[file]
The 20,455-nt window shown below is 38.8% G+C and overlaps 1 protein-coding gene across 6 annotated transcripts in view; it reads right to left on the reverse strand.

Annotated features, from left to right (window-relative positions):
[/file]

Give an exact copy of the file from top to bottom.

The 20,455-nt window shown below is 38.8% G+C and overlaps 1 protein-coding gene across 6 annotated transcripts in view; it reads right to left on the reverse strand.

Annotated features, from left to right (window-relative positions):